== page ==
At the opening match of the Rugby World Cup families wore wide smiles and matching outfits while mates cheered together, banking memories they'll be able to call on for years to come.
Friends and strangers occupied the same space, chanting in unison, going through the highs and lows of the game together. For many, it is that shared experience that makes sports so special. It can be a vehicle for their love, their friendship, their kinship.
Wayne Gaby and his son Richard had made their way to Japan from Timaru, and took a drinks break on the steps of a mart just outside Tokyo Stadium. They had been planning this trip for five years.
"My late wife was also going to come as well, but unfortunately she died two and a half years ago, so that buggered it up a wee bit. We're here in her honour."
He had done a lot of touring with his wife, Kay, and this was supposed to be another one together, but he laughs when asked if his wife would have loved this trip. "Not really. In all honesty she wasn't really into rugby, but I said look, it's not about the rugby it's about the people, and just being here."
"It's a once in a lifetime opportunity to do it with Dad," says Richard, "And in Japan as well. How amazing is that? I'll never forget it."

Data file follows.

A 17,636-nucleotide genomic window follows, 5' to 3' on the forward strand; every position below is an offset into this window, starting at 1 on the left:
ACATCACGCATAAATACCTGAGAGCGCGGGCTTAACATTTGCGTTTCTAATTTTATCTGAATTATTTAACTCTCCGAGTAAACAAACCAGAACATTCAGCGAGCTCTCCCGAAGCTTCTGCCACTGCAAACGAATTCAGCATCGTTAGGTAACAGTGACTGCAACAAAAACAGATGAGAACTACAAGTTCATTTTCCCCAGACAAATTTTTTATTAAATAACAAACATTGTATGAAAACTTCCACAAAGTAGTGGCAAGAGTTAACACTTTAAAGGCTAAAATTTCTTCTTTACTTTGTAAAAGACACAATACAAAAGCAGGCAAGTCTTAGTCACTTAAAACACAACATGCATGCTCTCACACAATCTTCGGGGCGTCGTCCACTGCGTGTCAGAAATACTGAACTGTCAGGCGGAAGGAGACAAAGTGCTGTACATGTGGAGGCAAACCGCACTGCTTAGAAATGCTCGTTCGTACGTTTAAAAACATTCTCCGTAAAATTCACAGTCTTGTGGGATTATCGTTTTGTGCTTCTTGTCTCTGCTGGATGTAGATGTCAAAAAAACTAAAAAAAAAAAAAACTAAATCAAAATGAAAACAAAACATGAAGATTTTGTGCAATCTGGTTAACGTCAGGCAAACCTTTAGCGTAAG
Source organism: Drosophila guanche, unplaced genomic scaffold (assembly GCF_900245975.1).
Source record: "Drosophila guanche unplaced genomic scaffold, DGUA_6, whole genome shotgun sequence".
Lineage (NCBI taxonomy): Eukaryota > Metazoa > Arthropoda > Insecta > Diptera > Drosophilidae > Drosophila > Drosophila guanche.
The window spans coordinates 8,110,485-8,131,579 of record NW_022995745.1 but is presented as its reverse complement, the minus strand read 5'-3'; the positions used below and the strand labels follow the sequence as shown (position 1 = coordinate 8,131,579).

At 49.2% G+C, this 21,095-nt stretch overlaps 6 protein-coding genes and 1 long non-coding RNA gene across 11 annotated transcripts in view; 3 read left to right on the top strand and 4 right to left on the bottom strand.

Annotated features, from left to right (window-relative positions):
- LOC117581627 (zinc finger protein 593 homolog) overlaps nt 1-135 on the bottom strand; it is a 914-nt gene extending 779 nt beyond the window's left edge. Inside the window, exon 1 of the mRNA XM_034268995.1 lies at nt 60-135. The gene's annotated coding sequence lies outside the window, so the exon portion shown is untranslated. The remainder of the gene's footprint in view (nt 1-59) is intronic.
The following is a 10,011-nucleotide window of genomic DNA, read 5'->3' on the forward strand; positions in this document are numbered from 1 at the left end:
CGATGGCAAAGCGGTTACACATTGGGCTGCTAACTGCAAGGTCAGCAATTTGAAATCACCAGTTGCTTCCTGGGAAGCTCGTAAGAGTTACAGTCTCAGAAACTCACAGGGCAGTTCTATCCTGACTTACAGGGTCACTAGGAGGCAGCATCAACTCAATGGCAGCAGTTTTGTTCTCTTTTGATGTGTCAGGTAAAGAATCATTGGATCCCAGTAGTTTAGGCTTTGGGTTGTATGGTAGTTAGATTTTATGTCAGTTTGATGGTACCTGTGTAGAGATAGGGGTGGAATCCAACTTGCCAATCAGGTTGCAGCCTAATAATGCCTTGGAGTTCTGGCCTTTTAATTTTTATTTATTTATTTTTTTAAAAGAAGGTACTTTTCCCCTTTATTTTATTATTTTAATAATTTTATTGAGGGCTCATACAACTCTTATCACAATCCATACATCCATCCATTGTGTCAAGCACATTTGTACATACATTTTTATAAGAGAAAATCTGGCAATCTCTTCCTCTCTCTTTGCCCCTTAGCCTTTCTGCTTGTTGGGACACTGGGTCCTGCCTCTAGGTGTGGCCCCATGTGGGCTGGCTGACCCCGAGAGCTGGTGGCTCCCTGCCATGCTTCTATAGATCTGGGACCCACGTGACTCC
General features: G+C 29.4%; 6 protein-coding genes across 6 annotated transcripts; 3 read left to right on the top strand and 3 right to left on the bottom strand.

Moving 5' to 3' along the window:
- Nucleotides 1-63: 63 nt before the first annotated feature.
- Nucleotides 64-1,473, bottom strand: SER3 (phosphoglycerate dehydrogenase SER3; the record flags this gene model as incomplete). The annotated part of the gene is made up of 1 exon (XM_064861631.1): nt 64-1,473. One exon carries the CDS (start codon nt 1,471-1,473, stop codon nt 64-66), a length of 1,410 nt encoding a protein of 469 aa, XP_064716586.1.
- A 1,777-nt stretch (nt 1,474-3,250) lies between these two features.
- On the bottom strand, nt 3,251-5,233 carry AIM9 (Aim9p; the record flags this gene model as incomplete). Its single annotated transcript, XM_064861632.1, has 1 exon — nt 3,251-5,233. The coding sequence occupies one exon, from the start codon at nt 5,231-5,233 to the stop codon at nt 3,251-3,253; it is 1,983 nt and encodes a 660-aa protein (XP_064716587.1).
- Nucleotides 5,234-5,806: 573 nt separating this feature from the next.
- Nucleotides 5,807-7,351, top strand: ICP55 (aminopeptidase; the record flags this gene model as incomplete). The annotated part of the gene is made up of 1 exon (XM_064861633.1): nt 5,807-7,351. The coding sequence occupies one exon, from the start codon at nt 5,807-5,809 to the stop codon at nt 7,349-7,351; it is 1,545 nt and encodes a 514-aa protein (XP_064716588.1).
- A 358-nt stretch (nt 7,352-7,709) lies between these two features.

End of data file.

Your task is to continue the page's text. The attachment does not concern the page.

For Ffion Griffin-Blair, a mutual love of the atmosphere from the 2011 Rugby World Cup in New Zealand has morphed into what looks to now be a family tradition.
They were also at the 2015 World Cup in England and now her husband Todd, parents Robert and Laura Davis and brother Jamie are in Japan for their third World Cup together. New Zealand and England are home for them, so Japan is a completely new and different experience they get to share.
There is a fun family rivalry over who they support, with Robert left on his own to cheer for England, while the rest support Wales. His son Jamie has even threatened to wear an Argentina jersey, rather than support England when the two teams clash.
"It's OK, we'll win," teases Robert, outnumbered but unperturbed.
For many at the game last night, it must have been their first Rugby World Cup experience, and perhaps for some, the beginnings of a new family tradition.